Not funny. But true. Maybe you have a Sad, Troubled and Confused Librarian page? Here is a call I got one day from a patron having trouble downloading an audiobook.
He: I can’t download your audiobooks.
Me: Oh, I’m sorry. What’s happening when you try to download?
He: I click on the book to add to my cart and then I click download and then it never downloads.
Me: What message do you see when it doesn’t download? Is there some error message?
Me: When you click on the book to download and the download software opens, there’s no error message?
I was confused. If there’s an error, there’s usually an error message.
Me: Open the download program now so we can check something.
He: What program is that?
Me: The program that you installed to use the audiobooks.
I was suddenly afraid that he had not installed the program needed to download audiobooks.
Me(again): Have you downloaded and installed that software that you need for the audiobooks?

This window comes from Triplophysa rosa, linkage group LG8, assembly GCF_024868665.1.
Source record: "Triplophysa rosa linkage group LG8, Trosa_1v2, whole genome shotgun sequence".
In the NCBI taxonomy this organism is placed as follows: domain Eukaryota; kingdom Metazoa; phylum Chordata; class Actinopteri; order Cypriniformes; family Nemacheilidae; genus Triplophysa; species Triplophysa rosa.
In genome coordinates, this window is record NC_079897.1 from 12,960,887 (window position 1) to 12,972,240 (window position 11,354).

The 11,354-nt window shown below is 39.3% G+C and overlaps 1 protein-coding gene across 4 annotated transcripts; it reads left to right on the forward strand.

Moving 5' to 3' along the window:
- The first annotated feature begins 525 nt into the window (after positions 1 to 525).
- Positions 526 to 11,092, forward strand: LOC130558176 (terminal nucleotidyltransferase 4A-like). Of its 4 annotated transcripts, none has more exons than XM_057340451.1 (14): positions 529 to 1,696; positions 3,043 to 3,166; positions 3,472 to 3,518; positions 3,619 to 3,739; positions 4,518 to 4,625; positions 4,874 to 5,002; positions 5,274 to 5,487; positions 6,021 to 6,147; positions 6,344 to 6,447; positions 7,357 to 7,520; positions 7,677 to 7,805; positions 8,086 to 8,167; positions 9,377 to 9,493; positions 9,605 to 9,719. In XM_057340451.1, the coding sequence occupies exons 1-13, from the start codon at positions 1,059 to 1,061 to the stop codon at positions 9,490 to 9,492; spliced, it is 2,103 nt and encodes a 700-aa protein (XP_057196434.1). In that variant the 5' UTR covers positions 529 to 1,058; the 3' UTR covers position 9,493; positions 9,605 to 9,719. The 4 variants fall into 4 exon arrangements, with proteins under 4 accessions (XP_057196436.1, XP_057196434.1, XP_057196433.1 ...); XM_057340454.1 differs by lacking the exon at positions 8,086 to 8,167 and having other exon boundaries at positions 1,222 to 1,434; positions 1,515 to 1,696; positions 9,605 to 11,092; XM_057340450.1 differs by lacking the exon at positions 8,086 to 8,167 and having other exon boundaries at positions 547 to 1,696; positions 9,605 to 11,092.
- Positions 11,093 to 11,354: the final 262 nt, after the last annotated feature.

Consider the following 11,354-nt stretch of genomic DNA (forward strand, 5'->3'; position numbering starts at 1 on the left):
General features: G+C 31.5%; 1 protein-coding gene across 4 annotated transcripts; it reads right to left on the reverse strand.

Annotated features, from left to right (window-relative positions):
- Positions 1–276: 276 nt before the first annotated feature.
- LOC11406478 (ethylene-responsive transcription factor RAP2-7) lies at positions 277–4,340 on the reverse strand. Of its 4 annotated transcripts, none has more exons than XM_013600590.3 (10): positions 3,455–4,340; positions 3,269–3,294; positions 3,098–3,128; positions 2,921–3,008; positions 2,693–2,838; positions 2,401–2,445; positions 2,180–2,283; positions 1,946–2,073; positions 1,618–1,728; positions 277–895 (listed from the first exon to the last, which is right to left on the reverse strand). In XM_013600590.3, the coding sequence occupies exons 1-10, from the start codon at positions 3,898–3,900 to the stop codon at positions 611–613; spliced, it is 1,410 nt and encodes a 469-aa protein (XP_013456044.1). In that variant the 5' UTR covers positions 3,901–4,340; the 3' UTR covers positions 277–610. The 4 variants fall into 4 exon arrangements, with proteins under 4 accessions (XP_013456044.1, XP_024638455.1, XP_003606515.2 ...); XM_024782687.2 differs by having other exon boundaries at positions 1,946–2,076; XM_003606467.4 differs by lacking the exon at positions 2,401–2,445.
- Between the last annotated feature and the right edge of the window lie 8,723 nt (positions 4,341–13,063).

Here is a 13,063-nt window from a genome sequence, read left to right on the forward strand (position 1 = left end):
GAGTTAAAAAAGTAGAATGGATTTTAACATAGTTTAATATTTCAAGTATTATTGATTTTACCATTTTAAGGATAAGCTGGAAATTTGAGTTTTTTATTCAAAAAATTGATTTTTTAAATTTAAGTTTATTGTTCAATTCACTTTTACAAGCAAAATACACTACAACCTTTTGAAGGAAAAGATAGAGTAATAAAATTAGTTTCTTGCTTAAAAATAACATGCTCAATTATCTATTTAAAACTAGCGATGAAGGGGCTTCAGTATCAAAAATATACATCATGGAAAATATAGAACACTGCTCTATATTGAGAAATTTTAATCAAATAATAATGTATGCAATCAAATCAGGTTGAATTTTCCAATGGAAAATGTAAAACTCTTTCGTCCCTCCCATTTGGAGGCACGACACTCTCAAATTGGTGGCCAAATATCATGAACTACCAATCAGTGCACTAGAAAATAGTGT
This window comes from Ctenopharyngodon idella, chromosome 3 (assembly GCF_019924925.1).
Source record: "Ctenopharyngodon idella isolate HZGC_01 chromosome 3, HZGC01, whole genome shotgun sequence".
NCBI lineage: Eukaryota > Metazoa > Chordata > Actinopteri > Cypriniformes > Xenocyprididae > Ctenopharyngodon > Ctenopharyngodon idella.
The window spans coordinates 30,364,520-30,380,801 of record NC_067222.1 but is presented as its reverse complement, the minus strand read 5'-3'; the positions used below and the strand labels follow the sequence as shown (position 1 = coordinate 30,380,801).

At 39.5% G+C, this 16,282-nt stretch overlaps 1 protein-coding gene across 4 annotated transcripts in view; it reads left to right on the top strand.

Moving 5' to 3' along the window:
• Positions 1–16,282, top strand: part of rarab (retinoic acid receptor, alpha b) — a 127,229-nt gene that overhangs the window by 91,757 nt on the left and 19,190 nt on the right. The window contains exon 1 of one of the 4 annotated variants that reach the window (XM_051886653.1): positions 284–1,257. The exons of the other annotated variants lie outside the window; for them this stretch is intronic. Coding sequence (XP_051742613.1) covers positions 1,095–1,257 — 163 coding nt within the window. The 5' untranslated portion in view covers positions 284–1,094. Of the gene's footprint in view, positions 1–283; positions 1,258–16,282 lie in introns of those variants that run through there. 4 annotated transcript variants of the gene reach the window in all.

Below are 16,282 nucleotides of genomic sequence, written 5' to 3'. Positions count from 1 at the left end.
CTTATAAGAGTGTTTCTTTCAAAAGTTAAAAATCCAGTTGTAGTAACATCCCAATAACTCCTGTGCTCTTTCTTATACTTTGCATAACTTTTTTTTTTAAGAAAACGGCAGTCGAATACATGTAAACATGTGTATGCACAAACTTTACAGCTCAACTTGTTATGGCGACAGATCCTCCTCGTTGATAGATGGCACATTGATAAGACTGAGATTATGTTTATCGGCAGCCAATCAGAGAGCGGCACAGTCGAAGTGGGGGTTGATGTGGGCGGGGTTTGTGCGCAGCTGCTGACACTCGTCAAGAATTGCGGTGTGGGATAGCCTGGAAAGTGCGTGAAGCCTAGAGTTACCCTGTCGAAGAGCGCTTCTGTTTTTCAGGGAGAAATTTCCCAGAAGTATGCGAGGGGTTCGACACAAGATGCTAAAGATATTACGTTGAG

He: No. I can’t do that.
Me: Why not?
He: Because I don’t know which one to download.
Me: Oh. Well, the link is right there on the main page. What are you using now to access the site? A PC, a Mac, or another device?
He: I have all three.
Me: Okay, but which one are you using now?
He: Why am I limited to just one? Why can’t I use all three?
Me: Because you only need one right now. You pick the one that matches what you’re using right now.
He: Yeah, but I have all three. Why is the library making me choose just one? Why are you limiting my access to these books?
Me: We’re not limiting anything. You download the program that matches what you’re using right now to get the audiobooks. Are you saying that you have a PC, a Mac, and an iPhone all accessing the audiobooks page right now? You’re using all three right now? You still need to download the corresponding version to each one.
I was mad. Sorry, does it show?
He: I don’t think I should be limited to just one.
Me: Until you choose one of the three formats to download, I can’t help you. Pick one. Install it and then I can help you.
I never heard back from him. Either it’s my fault because I’m a mean, angry ass, or he still hasn’t made up his mind.
Remind you of your own sticky situation? Need a place to vent a little? Tell us about it! Send your story submissions to us at firstname.lastname@example.org.